May 17, 2009, 10:11 PM
Another "On Sale" purchase from Steam (hmm... all my purchases on steam have been on sale). I originally installed episode 4 which is available for free. Based on that (I liked it) I bought the whole season. The whole thing would've been way too expensive if it wasn't on sale. There's not much more than two hours of gameplay in each episode and there's only 6 episodes in the season. And for this they want 30 euros. Even 15 is a little steep.
Now, onto the review. This has been said elsewhere but the sound quality was bad. The compression artifacts were painfully obvious every time a character said something containing the letter ‘s’. The music on the other hand was excellent.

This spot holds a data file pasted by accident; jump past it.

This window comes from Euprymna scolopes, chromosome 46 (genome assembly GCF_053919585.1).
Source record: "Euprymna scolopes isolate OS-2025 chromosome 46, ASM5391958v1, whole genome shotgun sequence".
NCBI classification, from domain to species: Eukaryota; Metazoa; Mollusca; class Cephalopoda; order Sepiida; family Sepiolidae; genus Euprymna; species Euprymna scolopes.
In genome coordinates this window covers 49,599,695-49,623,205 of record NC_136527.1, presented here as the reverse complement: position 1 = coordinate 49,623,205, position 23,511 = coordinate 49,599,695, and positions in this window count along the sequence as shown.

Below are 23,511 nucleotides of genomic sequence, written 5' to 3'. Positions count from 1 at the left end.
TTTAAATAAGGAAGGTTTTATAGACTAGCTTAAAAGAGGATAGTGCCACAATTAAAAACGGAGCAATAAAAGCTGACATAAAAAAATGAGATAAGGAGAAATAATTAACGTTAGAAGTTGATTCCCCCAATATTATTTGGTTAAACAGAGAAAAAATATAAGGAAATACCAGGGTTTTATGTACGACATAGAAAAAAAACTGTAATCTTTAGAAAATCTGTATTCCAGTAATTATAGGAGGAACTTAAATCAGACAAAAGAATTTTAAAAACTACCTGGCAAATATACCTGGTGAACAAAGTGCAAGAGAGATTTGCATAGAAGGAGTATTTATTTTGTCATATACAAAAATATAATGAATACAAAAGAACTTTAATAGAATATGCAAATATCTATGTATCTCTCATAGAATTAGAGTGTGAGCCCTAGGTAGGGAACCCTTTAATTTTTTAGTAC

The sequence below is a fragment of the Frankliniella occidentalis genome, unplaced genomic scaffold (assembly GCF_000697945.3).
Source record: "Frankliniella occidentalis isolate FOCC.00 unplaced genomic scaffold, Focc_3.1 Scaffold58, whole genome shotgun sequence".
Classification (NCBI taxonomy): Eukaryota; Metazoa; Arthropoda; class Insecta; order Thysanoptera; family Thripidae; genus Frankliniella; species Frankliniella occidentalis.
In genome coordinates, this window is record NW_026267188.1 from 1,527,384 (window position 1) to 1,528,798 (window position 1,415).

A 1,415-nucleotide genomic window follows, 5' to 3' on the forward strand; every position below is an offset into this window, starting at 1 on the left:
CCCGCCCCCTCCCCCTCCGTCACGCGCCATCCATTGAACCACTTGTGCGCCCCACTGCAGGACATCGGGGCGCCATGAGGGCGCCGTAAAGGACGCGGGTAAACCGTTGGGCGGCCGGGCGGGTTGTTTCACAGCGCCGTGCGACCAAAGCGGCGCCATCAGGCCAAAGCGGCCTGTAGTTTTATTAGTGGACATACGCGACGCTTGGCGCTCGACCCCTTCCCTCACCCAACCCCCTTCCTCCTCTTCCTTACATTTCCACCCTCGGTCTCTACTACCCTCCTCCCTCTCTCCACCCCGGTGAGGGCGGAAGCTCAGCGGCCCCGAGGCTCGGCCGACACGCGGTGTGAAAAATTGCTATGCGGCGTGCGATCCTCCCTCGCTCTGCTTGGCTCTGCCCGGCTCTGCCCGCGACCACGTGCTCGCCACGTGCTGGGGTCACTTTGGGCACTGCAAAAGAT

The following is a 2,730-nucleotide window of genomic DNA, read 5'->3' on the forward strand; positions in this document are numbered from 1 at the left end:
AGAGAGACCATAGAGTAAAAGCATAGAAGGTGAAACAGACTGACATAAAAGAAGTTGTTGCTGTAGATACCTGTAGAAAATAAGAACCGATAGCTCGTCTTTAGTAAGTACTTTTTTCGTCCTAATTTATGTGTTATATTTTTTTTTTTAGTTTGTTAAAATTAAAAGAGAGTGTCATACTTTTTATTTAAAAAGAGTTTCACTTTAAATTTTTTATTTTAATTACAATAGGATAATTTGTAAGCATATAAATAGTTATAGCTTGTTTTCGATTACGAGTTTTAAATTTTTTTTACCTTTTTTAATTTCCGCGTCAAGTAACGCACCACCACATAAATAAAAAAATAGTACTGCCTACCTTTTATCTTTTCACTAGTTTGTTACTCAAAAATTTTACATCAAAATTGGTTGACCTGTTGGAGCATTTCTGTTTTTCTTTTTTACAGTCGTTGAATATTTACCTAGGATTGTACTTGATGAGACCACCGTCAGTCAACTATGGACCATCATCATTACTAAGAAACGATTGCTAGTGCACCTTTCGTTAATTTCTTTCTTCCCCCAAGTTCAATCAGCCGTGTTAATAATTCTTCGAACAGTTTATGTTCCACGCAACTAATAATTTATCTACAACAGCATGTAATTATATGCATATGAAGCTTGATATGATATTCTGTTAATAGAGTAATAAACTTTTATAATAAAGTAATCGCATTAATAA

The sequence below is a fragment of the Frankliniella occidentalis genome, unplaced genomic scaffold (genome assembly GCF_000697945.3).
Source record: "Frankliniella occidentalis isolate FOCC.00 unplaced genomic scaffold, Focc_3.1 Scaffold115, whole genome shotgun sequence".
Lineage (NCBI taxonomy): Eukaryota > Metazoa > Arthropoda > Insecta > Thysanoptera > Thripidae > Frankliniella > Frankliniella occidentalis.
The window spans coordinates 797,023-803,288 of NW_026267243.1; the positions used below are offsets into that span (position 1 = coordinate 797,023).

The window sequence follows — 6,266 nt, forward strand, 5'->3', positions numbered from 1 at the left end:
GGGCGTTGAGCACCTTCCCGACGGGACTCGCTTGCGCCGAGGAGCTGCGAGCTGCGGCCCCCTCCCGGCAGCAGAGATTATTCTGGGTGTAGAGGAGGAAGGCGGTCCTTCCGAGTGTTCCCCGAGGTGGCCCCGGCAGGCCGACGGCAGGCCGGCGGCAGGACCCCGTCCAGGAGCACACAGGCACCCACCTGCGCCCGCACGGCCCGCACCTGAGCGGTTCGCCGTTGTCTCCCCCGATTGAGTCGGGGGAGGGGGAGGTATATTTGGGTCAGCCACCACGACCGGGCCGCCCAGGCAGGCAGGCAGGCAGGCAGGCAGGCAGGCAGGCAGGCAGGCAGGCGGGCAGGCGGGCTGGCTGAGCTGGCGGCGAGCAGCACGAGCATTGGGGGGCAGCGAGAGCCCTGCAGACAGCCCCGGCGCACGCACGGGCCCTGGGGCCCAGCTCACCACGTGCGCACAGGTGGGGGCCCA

The gameplay was maybe too simple, literally just point and click. Maybe it's just the oldschool adventure gamer in me, but I want to know beforehand whether I'm going to do something to the object I'm interacting with or just look at it. Simplifying the gameplay this far puts the game pretty close to being simply an interactive animation. I think I would've enjoyed this more as an animated series. At least they could've used more time on making the plot less repetitive across episodes.
One of the problems with the whole season was that the episodes were rather formulaic. In all episodes you had to somehow get money to buy some object from Bosco, then figure out how to use it to advance the plot. Sybil Pandemik also had to be involved in every episode.
I'm going to have to give this a Meh, since this didn't convince me to buy the second season, even though it too was on sale.
April 25, 2009, 07:18 PM